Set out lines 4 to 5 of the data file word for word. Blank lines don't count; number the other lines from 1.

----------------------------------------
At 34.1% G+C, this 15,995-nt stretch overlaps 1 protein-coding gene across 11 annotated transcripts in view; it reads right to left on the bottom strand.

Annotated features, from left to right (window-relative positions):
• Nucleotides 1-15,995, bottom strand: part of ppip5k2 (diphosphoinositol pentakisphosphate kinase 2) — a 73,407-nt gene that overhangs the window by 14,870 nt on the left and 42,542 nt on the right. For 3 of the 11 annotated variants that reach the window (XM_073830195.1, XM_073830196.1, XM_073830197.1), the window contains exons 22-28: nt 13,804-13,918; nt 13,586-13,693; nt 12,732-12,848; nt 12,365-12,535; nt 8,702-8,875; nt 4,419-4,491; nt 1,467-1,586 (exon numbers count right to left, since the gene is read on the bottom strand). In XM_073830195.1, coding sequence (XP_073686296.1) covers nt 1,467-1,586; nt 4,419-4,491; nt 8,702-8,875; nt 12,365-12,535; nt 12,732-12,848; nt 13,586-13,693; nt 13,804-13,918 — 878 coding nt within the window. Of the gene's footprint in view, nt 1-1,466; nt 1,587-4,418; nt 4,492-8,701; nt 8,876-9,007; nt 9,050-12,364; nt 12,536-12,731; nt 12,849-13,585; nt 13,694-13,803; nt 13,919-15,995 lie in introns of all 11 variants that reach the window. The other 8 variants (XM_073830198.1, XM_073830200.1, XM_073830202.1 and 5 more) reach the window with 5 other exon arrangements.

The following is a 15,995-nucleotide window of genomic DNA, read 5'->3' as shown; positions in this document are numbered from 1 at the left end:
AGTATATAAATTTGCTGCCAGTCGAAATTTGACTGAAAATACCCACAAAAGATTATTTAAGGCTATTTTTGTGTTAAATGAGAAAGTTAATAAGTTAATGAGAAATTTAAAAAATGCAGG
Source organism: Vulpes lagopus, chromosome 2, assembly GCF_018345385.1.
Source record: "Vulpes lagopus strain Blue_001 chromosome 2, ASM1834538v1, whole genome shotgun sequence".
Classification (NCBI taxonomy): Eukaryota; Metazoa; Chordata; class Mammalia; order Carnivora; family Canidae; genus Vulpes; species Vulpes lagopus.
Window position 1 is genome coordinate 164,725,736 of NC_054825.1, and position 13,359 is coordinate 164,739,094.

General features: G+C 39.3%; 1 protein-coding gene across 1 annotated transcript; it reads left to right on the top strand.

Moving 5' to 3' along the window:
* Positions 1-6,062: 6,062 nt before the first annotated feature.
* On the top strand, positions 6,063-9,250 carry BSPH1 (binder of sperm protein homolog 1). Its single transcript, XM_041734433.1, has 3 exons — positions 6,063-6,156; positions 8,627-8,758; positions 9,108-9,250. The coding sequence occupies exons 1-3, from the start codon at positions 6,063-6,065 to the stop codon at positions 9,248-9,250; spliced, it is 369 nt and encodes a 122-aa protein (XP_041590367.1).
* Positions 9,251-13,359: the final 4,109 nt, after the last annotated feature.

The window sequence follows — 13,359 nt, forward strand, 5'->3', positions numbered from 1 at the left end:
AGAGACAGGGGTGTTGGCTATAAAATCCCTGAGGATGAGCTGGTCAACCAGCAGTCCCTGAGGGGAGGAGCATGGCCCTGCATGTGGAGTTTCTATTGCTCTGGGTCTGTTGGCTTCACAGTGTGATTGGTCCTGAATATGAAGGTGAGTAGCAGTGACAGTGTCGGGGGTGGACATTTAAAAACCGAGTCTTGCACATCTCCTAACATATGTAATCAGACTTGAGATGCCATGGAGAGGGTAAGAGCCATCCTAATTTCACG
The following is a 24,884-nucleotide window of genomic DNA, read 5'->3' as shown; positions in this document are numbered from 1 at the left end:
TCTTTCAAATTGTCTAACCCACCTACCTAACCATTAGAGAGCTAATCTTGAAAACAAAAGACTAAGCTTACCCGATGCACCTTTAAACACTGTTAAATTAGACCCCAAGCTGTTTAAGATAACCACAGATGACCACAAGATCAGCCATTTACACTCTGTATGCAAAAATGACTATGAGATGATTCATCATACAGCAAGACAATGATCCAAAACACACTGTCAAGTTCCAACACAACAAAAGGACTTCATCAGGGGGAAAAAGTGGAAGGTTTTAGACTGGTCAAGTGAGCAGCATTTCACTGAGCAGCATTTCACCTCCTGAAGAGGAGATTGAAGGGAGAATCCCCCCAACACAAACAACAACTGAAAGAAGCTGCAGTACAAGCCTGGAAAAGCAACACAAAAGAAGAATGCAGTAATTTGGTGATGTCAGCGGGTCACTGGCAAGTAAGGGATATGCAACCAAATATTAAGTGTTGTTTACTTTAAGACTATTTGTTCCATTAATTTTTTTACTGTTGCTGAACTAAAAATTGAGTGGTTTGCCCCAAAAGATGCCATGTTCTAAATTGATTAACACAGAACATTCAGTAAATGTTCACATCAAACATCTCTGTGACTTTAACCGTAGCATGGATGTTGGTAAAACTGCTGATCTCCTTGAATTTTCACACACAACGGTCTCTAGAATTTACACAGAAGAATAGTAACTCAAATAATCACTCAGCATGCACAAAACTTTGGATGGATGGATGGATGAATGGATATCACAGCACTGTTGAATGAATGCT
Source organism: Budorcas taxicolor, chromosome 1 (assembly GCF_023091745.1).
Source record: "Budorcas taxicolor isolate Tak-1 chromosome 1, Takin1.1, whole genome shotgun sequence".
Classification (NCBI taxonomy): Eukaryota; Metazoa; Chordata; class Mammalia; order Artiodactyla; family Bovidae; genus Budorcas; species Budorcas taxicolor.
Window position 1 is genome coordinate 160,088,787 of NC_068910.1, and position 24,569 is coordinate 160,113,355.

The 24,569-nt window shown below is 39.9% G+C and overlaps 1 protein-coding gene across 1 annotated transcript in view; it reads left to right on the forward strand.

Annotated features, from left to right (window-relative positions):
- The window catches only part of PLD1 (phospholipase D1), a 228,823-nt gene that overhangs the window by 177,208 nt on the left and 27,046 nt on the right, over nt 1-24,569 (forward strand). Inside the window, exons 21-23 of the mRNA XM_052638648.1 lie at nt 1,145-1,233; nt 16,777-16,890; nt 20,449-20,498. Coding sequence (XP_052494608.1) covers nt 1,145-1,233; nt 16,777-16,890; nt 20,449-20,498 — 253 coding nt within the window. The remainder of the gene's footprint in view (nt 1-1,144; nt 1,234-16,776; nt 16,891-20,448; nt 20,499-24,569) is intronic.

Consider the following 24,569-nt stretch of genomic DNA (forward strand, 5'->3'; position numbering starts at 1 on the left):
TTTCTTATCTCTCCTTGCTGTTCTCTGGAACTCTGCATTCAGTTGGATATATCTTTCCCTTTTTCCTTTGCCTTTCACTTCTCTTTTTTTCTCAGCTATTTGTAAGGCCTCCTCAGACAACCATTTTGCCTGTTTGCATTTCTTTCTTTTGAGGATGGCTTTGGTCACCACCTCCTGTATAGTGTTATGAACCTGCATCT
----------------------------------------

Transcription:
The following is a 15,995-nucleotide window of genomic DNA, read 5'->3' as shown; positions in this document are numbered from 1 at the left end:
AGTATATAAATTTGCTGCCAGTCGAAATTTGACTGAAAATACCCACAAAAGATTATTTAAGGCTATTTTTGTGTTAAATGAGAAAGTTAATAAGTTAATGAGAAATTTAAAAAATGCAGG